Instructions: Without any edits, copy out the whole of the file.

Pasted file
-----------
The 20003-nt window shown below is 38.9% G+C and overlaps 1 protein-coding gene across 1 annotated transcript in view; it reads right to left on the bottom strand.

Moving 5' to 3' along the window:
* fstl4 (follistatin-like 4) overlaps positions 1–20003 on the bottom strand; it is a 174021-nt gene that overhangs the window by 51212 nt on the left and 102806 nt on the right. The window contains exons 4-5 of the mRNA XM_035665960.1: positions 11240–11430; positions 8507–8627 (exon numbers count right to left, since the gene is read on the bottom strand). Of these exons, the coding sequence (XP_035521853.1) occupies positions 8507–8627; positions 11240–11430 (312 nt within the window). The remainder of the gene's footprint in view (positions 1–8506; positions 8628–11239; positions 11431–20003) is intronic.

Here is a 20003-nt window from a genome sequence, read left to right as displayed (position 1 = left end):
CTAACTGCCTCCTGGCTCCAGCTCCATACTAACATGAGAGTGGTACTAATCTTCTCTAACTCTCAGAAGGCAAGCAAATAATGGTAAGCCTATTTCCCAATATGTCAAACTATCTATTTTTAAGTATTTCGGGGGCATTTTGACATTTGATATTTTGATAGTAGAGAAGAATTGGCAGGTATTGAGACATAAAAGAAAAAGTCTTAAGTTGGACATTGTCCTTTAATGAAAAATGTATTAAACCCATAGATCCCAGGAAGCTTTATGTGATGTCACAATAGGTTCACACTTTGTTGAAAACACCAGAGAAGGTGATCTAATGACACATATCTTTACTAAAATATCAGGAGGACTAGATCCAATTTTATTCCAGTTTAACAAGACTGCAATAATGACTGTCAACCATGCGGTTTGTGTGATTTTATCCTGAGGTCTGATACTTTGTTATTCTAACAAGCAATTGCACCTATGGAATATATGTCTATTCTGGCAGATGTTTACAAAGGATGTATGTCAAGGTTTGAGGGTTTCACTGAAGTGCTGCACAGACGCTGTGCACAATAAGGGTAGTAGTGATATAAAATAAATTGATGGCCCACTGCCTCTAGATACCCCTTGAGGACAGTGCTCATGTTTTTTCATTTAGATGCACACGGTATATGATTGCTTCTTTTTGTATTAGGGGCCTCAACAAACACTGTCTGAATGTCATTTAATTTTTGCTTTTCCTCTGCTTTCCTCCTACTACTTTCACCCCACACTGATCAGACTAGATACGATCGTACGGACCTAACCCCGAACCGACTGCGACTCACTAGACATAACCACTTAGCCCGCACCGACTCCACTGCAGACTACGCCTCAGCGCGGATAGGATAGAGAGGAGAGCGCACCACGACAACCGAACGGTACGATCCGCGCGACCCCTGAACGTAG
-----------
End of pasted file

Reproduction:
The 20003-nt window shown below is 38.9% G+C and overlaps 1 protein-coding gene across 1 annotated transcript in view; it reads right to left on the bottom strand.

Moving 5' to 3' along the window:
* fstl4 (follistatin-like 4) overlaps positions 1–20003 on the bottom strand; it is a 174021-nt gene that overhangs the window by 51212 nt on the left and 102806 nt on the right. The window contains exons 4-5 of the mRNA XM_035665960.1: positions 11240–11430; positions 8507–8627 (exon numbers count right to left, since the gene is read on the bottom strand). Of these exons, the coding sequence (XP_035521853.1) occupies positions 8507–8627; positions 11240–11430 (312 nt within the window). The remainder of the gene's footprint in view (positions 1–8506; positions 8628–11239; positions 11431–20003) is intronic.

Here is a 20003-nt window from a genome sequence, read left to right as displayed (position 1 = left end):
CTAACTGCCTCCTGGCTCCAGCTCCATACTAACATGAGAGTGGTACTAATCTTCTCTAACTCTCAGAAGGCAAGCAAATAATGGTAAGCCTATTTCCCAATATGTCAAACTATCTATTTTTAAGTATTTCGGGGGCATTTTGACATTTGATATTTTGATAGTAGAGAAGAATTGGCAGGTATTGAGACATAAAAGAAAAAGTCTTAAGTTGGACATTGTCCTTTAATGAAAAATGTATTAAACCCATAGATCCCAGGAAGCTTTATGTGATGTCACAATAGGTTCACACTTTGTTGAAAACACCAGAGAAGGTGATCTAATGACACATATCTTTACTAAAATATCAGGAGGACTAGATCCAATTTTATTCCAGTTTAACAAGACTGCAATAATGACTGTCAACCATGCGGTTTGTGTGATTTTATCCTGAGGTCTGATACTTTGTTATTCTAACAAGCAATTGCACCTATGGAATATATGTCTATTCTGGCAGATGTTTACAAAGGATGTATGTCAAGGTTTGAGGGTTTCACTGAAGTGCTGCACAGACGCTGTGCACAATAAGGGTAGTAGTGATATAAAATAAATTGATGGCCCACTGCCTCTAGATACCCCTTGAGGACAGTGCTCATGTTTTTTCATTTAGATGCACACGGTATATGATTGCTTCTTTTTGTATTAGGGGCCTCAACAAACACTGTCTGAATGTCATTTAATTTTTGCTTTTCCTCTGCTTTCCTCCTACTACTTTCACCCCACACTGATCAGACTAGATACGATCGTACGGACCTAACCCCGAACCGACTGCGACTCACTAGACATAACCACTTAGCCCGCACCGACTCCACTGCAGACTACGCCTCAGCGCGGATAGGATAGAGAGGAGAGCGCACCACGACAACCGAACGGTACGATCCGCGCGACCCCTGAACGTAG